Application of Ernest W. Franck and Stephen A. Schettini, 255 F.2d 931 (C.C.P.A. 1958)

Annotate this Case
U.S. Court of Customs and Patent Appeals (1909-1982) - 255 F.2d 931 (C.C.P.A. 1958) June 18, 1958

Emery, Whittemore, Sandoe & Dix, New York City (Nichol M. Sandoe, New York City, of counsel), for appellant.

Clarence W. Moore, Washington, D. C. (S. Wm. Cochran, Washington, D. C., of counsel), for Commissioner of Patents.

Before JOHNSON, Chief Judge, and O'CONNELL, WORLEY and RICH, Judges.

JOHNSON, Chief Judge.

This is an appeal from the decision of the Patent Office Board of Appeals, rejecting claims 13, 14 and 151  in appellants' application No. 200,036, filed December 9, 1950, for "Film and Method of Making Same." The single issue on this appeal is set forth in the brief for the Solicitor as:

"* * * whether the Board of Appeals was in error in affirming the rejection of claims 13, 14 and 15 as failing to conform to the provisions of Section 112 of Title 35 of the United States Code, the pertinent portion of which reads as follows:

"Specification. The specification shall contain a written description of the invention, and of the manner and process of making and using it, in such full, clear, concise, and exact terms as to enable any person skilled in the art to which it pertains, or with which it is most nearly connected, to make and use the same, and shall set forth the best mode contemplated by the inventor of carrying out his invention."

Claim 13 is illustrative of the appealed claims and reads as follows:

"13. The method of applying to a film a magnetic sound track in the form of a stripe of less width than the width of the film and having substantially straight edges, comprising flowing onto said film a narrow stripe of a dispersion consisting of solid magnetizable particles suspended in a liquid binder capable of wetting said film and simultaneously therewith wetting the film surface along each side of the stripe with said binder in continuous areas along each side of the stripe having substantially straight outside edges which define the final stripe width, and covering said wetted areas by lateral movement of said dispersion to said outside edges of said areas."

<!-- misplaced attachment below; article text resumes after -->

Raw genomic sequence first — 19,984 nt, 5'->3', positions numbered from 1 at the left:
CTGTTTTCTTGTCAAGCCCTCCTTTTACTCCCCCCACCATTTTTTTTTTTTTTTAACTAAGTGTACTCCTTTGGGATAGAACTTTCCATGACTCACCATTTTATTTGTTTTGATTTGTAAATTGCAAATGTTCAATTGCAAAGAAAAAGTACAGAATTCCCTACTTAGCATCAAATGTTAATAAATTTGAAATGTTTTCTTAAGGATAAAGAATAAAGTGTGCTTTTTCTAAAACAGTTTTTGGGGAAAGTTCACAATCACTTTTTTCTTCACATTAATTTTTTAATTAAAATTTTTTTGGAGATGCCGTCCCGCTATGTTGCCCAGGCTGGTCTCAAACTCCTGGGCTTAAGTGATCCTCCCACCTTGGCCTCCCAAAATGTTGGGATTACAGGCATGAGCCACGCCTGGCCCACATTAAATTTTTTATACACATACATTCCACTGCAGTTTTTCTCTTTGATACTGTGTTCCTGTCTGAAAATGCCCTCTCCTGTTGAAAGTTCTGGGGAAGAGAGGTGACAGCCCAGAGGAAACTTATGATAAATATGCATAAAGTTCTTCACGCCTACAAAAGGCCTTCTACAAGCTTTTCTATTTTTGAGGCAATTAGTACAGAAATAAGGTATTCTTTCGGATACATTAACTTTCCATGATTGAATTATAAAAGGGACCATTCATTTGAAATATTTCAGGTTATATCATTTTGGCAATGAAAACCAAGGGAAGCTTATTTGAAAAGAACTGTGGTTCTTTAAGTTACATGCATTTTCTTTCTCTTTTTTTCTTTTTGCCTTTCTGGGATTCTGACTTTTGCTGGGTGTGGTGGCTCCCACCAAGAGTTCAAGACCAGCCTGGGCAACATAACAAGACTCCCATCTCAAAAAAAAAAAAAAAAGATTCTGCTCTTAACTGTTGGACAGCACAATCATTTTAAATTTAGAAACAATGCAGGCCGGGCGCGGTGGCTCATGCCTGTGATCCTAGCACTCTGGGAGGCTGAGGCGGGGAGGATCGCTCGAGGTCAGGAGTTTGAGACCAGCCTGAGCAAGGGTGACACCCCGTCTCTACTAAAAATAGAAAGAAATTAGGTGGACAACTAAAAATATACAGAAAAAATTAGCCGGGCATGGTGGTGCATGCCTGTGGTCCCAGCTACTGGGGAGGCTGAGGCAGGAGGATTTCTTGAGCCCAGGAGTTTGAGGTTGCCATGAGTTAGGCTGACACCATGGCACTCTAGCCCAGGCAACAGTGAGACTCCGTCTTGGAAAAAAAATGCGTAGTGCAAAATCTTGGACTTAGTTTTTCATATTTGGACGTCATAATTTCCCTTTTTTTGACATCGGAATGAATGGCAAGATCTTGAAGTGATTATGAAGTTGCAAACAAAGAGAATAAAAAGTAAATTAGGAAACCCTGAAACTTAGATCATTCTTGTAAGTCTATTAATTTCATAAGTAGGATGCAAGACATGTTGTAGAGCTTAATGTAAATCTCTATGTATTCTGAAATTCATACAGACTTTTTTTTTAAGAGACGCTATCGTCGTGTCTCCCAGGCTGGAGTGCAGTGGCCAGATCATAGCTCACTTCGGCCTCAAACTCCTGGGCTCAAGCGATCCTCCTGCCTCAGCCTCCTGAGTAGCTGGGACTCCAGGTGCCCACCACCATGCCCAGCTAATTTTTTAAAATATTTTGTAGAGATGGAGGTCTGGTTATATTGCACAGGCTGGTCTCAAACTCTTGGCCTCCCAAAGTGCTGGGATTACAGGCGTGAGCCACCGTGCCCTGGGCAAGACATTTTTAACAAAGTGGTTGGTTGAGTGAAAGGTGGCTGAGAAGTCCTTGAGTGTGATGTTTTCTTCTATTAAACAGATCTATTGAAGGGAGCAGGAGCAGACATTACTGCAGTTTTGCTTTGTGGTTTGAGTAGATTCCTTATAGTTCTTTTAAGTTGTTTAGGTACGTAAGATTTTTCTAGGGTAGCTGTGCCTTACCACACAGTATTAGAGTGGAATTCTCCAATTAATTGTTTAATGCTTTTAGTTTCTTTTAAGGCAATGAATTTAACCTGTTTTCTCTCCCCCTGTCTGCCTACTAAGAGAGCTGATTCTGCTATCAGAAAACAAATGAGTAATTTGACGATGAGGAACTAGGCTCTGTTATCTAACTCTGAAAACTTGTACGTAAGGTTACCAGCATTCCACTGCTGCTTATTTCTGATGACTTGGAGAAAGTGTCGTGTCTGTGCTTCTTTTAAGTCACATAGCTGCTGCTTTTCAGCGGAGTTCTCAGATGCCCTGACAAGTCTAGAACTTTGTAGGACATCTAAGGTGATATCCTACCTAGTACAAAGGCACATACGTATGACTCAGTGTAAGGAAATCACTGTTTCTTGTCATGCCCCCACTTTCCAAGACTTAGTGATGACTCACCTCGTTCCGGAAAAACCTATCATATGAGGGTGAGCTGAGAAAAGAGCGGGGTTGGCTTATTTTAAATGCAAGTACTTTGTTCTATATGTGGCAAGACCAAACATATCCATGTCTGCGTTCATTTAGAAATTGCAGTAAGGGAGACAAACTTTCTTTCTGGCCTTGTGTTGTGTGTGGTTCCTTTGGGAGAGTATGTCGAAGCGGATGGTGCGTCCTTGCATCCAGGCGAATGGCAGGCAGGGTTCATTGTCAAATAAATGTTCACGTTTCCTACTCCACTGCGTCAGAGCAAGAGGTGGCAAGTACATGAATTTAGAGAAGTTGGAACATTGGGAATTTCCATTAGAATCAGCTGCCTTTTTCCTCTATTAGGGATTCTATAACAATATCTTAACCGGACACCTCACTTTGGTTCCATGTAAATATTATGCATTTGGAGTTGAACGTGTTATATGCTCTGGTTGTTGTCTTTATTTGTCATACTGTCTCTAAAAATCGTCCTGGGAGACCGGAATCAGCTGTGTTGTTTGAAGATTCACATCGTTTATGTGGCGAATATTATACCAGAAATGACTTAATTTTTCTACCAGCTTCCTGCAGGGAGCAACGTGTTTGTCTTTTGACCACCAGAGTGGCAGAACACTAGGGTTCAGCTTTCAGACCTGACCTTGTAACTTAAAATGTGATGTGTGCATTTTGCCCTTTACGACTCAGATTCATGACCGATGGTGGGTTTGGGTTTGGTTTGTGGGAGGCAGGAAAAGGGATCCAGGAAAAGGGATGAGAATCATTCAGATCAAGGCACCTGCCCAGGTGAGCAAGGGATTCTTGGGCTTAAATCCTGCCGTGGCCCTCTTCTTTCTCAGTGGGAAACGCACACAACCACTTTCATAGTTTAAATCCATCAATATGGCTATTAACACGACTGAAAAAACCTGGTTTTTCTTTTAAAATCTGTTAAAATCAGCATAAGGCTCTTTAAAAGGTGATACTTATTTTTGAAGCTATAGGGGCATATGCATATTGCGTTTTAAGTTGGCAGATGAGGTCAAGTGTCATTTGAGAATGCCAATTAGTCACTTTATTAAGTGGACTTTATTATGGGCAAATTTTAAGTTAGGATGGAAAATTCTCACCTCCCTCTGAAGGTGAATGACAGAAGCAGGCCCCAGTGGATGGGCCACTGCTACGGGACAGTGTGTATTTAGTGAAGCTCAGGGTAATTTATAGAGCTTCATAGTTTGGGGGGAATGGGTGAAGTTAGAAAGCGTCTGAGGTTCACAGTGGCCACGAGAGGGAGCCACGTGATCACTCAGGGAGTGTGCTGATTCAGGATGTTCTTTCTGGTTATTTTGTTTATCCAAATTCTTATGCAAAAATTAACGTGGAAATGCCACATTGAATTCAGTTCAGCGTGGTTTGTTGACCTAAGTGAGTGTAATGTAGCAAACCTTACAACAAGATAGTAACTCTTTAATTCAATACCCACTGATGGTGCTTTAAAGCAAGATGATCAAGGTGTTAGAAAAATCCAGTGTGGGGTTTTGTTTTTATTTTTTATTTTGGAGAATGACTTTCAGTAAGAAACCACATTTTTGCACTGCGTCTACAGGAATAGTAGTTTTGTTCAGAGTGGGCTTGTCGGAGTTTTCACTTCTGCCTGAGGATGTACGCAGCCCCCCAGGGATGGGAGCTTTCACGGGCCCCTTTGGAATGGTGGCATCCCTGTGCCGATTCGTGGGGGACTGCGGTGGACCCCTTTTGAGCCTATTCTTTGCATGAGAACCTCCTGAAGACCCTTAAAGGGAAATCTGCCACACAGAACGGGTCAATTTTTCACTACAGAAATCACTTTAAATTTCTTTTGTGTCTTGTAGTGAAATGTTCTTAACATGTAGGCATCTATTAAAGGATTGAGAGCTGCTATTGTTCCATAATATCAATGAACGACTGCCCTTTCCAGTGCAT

The appealed claims relate to a method of applying a magnetic sound tract to film. While applicants admit that it is generally old to apply magnetic material in a stripe to film, they urge that, in the past, difficulties have been encountered in applying the material in a narrow stripe with uniform straight edges. They claim to have avoided prior difficulties by the particular method presented. In their preferred embodiment, applicants utilize a particular type of applicator with which the magnetic dispersions of their alleged invention are applied. The applicator contains an open-bottom trough whose sides are formed by two thin, parallel plates, spaced laterally, and which ride on the film to be coated as the film is moved relative to the applicator. A scraper or doctor blade located at the rear of the applicator serves to level off the dispersion applied. The specification states that the liquid binder of the dispersion will run under the two parallel plates to wet the film along the straight line formed by those plates. The magnetic dispersion is said to flow laterally of its own accord, to the edge of the wetted area, resulting in a straight-edged magnetic stripe. In another embodiment, that of claim 14, the film is separately wetted and magnetic material is subsequently applied to the wetted areas, said material laterally spreading of its own accord.

The only description in the specification relating to the magnetic material used is as follows:

"* * * The magnetic material may be iron oxide or the like in a pulverous state dispersed through the binder. While the magnetic material is herein referred to as in a pulverous state, by this it is intended to describe the condition of the material. The material used is very finely divided or in particle size of extreme fineness, although the precise fineness is not critical and is not herein defined.